Living in fear

By Catherine Odom ‘20


A model student, college sophomore Paloma participates in student government, runs cross country, has her nurse’s assistant certification, and works as a lifeguard. On the surface, she seems like your typical hardworking, driven twenty-year-old student.

However, Paloma is actually one of over 12 million undocumented immigrants currently living in the United States. Her family crossed the border fifteen years ago when she was just five years old. Her family members—her four siblings, her mother, her father, and herself—have varying legal statuses in the United States, but all of them face the stress and uncertainty associated with being undocumented or having undocumented family.

While Paloma is protected under DACA, Deferred Action for Childhood Arrivals, her par

ents and her fifteen-year-old sister constantly face the threat of deportation. Indian Post interviewed Paloma to learn about her family and to shed light on the struggles of a family of undocumented immigrants.

Indian Post: Could you tell me about your family’s situation?

Paloma: I was brought at the age of five. I just turned twenty today, so we’ve been here for fifteen years. Even though we’re here, we’re living in fear. You know, anything could happen at any moment—our

 family could be separated. But I’ve learned from my mom and dad that you can’t live in fear and you have to hope for the best. I’m the one who’s scared because I know I have protection right now. But my family—what about them? Without my family, what am I doing?

IP: What are some of your aspirations and dreams for after college?

P: I’m still figuring that out at the moment, but as I’ve been working over the summer I realized that work does take a lot of my own time throughout the day. By the end of day, I’m tired when I go to sleep. But then, I can’t forget about my family, because without them, what am I doing this for? I’m doing it for myself, but then I remember who gave me t

his opportunity. If it wasn’t for my parents, I would even be in a situation where I have the opportunity. Ye

s, I am limited. But still, I’ve done so much more than I think I could have done if I were in Mexico.

Right now, my family is what’s most important. In the future, I just want to have a j

ob that I l

ike. I’m not doing it for someone else, I’m helping my community, and I can come home to my family. That’s what

I have in mind for after college.

IP: What do you find to be the most difficult aspect of your situation as someone with DACA?

P: Being limited, really. People tell you the sky’s the limit—I believe that—but how can I actually do what I want when I am limited to it? In high school, I went to this program that taught how to become a firefighter. But then, I learned that I had to be a U.S. citizen, so I had to stop going to that. It’s just really hard because they tell you that you can be whatever you want.

It’s so hard if you don’t have the money. A lot of people say, “Oh, undocumented illegals—they don’t pay taxes. They live off welfare and everything.” My family pays property taxes. I pay income taxes, and I do

n’t get federal aid. We pay taxes and we give to the community. My dad works, during holidays too. Sometimes we don’t have enough time with him. He would be gone for months just to go work and just to help us get by.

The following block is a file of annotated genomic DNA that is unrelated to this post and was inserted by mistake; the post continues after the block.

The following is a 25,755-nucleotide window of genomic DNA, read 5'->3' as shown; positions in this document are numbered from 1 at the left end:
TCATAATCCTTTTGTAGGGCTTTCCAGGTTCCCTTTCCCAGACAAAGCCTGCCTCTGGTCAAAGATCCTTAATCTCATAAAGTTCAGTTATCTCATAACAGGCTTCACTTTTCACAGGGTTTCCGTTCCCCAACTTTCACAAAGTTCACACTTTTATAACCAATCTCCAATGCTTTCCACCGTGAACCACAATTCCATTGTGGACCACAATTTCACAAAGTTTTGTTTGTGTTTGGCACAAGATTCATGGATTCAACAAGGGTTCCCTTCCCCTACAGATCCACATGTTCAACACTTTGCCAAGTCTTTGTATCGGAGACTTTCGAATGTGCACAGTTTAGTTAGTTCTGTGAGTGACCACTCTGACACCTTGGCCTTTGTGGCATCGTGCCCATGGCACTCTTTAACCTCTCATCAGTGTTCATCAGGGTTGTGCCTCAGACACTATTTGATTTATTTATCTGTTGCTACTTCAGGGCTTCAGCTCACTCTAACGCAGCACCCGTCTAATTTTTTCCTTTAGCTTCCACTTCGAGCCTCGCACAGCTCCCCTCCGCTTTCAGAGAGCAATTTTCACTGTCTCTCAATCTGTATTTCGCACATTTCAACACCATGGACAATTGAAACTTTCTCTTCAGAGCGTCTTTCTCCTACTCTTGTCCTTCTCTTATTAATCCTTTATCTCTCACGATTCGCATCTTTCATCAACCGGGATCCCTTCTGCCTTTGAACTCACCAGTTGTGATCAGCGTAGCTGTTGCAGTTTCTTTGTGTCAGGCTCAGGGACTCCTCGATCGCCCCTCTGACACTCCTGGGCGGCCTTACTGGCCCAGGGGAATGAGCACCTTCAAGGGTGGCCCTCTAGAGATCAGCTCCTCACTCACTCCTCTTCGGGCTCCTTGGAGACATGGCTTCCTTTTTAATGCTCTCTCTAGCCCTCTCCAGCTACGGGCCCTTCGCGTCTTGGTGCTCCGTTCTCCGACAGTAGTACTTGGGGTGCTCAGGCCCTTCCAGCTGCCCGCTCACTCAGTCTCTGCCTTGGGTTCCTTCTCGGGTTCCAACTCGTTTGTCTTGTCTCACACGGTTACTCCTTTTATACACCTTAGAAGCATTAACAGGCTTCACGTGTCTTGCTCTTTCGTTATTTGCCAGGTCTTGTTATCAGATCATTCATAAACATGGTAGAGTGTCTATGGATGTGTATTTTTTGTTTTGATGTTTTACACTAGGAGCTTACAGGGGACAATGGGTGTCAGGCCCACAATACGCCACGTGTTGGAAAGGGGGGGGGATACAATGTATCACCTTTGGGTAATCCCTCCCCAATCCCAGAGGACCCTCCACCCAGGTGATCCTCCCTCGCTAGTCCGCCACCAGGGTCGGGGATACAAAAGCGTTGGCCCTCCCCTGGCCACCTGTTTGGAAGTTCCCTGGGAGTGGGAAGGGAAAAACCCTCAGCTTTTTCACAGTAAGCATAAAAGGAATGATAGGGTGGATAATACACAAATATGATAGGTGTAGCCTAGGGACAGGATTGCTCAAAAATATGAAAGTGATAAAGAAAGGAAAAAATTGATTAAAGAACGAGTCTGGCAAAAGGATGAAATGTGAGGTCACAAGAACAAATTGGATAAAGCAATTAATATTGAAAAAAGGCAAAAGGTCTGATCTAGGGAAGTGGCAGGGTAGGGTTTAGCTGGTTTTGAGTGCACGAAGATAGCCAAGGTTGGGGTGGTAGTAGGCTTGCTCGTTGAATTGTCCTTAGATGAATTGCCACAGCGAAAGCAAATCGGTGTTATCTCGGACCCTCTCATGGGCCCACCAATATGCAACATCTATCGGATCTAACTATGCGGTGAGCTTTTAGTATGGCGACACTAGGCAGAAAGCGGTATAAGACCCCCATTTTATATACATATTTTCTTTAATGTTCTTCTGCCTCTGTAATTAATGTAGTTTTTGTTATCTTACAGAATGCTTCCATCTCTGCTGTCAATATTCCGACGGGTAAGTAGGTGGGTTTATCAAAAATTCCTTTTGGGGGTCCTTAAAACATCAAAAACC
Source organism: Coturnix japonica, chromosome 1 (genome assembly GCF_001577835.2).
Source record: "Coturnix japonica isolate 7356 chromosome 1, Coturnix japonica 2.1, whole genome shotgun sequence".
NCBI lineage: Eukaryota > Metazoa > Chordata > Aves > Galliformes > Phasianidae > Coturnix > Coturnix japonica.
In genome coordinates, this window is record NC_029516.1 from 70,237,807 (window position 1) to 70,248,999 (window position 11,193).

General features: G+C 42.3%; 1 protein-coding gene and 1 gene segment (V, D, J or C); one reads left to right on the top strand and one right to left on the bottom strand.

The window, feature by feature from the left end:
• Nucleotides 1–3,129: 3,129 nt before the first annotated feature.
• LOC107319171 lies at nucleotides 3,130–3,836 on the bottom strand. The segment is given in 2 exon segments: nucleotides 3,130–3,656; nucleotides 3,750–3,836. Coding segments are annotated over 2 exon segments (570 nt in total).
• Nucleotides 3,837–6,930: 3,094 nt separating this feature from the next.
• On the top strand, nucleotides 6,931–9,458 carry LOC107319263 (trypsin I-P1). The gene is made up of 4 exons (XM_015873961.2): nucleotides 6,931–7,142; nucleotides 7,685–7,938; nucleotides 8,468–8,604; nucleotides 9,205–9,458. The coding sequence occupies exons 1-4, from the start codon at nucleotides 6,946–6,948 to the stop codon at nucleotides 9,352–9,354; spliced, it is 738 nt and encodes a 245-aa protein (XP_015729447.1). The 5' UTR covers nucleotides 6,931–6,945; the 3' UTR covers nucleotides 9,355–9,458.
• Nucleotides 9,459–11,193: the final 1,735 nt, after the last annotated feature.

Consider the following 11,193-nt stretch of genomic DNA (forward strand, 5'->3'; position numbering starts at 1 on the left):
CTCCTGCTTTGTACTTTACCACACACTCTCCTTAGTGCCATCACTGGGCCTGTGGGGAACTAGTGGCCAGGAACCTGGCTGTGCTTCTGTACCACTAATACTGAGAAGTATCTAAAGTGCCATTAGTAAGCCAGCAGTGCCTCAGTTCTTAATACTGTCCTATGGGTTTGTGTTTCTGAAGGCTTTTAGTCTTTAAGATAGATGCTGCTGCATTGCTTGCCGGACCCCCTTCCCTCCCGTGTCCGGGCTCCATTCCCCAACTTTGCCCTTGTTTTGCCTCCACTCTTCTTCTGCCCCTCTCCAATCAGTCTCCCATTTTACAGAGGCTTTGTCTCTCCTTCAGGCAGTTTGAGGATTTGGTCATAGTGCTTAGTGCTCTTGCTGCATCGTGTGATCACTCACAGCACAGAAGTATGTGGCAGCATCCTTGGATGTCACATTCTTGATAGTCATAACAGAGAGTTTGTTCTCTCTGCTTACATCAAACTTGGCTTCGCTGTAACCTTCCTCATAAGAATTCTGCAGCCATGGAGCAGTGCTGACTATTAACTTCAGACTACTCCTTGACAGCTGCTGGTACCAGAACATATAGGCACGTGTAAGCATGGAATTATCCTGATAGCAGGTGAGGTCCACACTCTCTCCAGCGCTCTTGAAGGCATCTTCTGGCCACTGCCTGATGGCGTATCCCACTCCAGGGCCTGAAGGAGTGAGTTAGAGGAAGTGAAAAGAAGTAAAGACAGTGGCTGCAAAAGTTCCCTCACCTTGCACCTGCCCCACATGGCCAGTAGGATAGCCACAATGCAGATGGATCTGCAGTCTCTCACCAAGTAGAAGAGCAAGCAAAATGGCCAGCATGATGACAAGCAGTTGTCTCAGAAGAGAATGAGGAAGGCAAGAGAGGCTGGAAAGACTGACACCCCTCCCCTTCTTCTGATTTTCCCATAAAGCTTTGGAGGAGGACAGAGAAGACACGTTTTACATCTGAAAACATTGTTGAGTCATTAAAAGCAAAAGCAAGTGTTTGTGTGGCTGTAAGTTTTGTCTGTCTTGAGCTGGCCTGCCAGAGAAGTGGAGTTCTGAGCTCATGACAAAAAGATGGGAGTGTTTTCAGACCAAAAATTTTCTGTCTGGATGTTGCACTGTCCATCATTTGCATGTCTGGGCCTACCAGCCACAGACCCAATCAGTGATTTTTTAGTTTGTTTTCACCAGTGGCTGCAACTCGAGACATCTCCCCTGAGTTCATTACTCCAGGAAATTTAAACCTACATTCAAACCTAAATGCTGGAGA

IP: If you could get rid of one misconception about immigration and immigrants, especially undocumented immigrants, what would it be?

P: Well, I guess the famous thing that’s been said is that Mexicans—I don’t know exactly w

hat was said—are criminals, rapists, and all these kinds of things. I feel like, even if it wasn’t directly directed at me, I still felt it because I’m illegal. I’m Mexican. They teach us not to stereotype people, and then someone who’s in such a high position says this. It just hurts me, because he’s supposed to be my president. Even though I’m illegal, I feel like I’m from this country.

There was a point where I was at Girls State—they only chose the very top of the class to go to this event for a week, and we learned how to pass bills, how to make bills, and we also sang songs. One of the songs was “I’m Proud to Be an American.” So we were singing this, and I just started crying. I wanted to say the words, and I felt these words because I fight for this country, but it feels like I’m not the person to say it. I felt like I didn’t have the right to actually sing the song, like I wasn’t allowed to, like they didn’t want me here.

So, really, I feel like the misconception is that being undocumented and being illegal is seen as taking people’s jobs and being a criminal. But the media makes it seem like these small little things apply to everybody, when they do not. There are good, hardworking people like my parents. Okay, we came from a whole different country. We got to come over here. We don’t even speak English, but we still took your job, you know like they say we take your job, right? I see a lot of people, like homeless people, in the streets, and I feel bad for them, but then, you know, my dad once said, “Look, look at him. He has his hands; he has his feet, and everything is good. He can go find work and make something.”

You have to start from somewhere, and you can’t just wait for things to be handed to you, even if you have to go to a different country to fight for that. Because for my family, America—the United States of America—is a land of opportunity. It was seen like a place where you go to make your dreams come true.

When we got here, it was hard, but now, we’re constantly faced with “We don’t want you here.” But then again, who’s the face of America? Because the country is a melting pot. You know, it’s not a certain race; it’s not a certain language. Everything is mixed.

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